Heading south the beautiful Atlantic coastline - the road will take us to our next elegant stay - this time at the wonderful Chateau de Chantore. The chateau was built in 1780 by a lord of Chantore set in a park rich with exotic trees and riders will be assured of a notable stay. This is not so much as a business – more of a labour of love. The owners have restored the Chateau to its former glory so expect to time-travel to the 18th century. It seems that the hosts have thought of everything and every detail of the experience has clearly been carefully thought through. The breakfast is guaranteed to be memorable - in particular, the honey, apple juice and eggs from the Chateau's grounds will provide the ideal start for a calorie burning day.

Journey’s end is now in sight and the our final resting place takes us to St. Malo and to Le Val Marin – a malouinière - not far from the heart of this ancient pirate strong-hold in Britanny. In the eighteenth century, malouinières were a new type of noble home constructed in accordance with the typical architecture of St Malo. These superb buildings were built and owned by proud local ship owners and privateers (Malouins) to cement their reputation and notoriety-as well as to display their wealth. The Valmarin is a typical malouinière and is a listed historic monument, which today is the only hotel of its type in St Malo. It was built in the 17th century in the grounds of a beautiful, old, tree lined park. The group can expect a charming stay in an exceptional setting and a fitting end to our journey.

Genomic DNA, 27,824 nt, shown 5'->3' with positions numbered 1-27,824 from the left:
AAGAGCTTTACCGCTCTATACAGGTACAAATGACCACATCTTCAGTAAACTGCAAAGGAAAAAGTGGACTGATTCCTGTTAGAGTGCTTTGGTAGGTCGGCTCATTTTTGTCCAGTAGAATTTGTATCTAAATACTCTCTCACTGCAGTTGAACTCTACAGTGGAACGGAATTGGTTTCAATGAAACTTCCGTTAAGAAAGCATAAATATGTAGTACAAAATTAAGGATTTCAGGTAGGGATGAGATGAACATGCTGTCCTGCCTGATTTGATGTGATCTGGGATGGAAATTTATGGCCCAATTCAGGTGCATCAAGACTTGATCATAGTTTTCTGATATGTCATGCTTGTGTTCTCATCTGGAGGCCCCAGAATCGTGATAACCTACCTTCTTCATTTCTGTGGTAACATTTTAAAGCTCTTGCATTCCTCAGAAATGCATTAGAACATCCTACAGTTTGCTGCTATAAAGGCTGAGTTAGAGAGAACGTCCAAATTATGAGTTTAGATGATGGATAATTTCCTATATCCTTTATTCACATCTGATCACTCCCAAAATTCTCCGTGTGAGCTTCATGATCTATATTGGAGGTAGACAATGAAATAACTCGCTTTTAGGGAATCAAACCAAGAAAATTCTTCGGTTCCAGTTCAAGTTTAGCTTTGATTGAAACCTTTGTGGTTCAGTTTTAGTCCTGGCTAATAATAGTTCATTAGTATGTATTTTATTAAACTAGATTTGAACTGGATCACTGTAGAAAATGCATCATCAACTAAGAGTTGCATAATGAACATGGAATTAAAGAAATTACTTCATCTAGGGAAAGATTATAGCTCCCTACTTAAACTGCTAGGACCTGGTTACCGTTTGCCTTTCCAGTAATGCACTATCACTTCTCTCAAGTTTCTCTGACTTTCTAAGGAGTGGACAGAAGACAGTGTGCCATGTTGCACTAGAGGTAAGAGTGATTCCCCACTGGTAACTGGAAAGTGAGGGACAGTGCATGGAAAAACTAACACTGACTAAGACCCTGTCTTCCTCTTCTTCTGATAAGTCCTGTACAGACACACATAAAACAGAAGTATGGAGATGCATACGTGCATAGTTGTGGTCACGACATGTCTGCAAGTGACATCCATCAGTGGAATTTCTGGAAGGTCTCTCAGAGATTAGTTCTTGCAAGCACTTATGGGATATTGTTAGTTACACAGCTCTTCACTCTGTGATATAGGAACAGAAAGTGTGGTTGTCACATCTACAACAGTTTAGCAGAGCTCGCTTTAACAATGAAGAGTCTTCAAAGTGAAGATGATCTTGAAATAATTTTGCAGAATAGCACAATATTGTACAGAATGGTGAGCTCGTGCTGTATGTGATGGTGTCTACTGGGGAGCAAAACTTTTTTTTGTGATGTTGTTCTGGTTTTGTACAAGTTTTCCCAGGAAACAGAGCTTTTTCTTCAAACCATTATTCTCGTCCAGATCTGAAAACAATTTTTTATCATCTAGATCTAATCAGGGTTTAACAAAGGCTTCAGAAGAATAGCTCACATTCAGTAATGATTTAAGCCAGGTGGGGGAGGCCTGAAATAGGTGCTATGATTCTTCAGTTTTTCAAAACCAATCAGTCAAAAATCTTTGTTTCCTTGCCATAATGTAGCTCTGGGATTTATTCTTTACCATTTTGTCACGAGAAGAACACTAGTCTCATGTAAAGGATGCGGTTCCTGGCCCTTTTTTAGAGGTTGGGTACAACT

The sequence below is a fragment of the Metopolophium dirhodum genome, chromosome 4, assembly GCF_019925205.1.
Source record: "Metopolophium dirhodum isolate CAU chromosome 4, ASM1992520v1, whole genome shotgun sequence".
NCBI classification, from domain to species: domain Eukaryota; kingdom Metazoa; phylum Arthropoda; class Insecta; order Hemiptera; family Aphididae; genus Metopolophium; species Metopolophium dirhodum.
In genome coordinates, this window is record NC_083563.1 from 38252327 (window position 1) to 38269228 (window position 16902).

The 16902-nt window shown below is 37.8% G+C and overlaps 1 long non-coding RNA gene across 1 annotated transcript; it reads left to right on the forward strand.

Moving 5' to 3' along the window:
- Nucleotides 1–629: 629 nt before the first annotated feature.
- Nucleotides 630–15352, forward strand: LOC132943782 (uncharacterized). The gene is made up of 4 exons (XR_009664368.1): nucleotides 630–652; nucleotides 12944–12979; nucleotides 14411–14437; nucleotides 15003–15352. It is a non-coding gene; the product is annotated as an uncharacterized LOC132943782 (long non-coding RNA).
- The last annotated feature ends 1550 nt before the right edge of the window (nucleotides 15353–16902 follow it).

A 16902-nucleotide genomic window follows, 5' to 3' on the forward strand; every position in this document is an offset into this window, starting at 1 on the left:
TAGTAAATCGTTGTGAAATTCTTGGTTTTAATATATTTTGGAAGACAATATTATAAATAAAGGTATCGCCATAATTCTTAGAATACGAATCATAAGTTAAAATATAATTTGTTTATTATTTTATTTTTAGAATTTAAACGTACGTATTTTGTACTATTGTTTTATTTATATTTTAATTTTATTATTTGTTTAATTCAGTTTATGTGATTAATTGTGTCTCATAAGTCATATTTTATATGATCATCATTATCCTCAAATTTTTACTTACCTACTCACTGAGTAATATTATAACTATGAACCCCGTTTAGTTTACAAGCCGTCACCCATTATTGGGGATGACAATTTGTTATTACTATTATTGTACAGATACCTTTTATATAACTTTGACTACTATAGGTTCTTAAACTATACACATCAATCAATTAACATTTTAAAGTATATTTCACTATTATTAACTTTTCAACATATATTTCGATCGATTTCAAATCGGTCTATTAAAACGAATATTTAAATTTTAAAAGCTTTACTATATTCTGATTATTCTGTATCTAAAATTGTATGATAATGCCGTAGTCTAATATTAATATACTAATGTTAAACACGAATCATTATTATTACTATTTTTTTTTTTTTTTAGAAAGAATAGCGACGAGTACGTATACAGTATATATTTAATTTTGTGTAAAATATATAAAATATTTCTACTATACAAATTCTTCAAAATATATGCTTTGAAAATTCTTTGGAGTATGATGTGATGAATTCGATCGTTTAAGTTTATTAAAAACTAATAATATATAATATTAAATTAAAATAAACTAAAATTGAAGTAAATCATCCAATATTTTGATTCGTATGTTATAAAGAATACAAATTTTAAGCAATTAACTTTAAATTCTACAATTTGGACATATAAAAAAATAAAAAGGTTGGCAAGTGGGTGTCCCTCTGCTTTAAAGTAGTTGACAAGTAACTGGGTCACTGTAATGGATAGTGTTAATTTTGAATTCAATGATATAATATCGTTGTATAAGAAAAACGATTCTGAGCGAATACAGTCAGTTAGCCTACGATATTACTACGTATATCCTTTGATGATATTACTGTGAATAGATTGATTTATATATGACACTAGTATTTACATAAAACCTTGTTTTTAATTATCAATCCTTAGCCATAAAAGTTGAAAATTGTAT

General Stuff: When we embark in Normandy the 'rescue van' will take your non-cycling kit and transport it onto the next destination. Just make sure you keep all your cycling essentials in your rucksack. There will be a spare bike in the van should anyone need it. The speed will be 'medium' pace (around 14 mph) and we will definitely not be in 'race-mode'. Anyone wanting to skip a day's cycling can get a lift to the next destination. The overall objective is the breathe in the Norman/Bretton countryside over 450 miles and seven days but if your feel the need to increase the pace the peloton will meet you at the next pit-stop.

Contact us for more details

bottom of page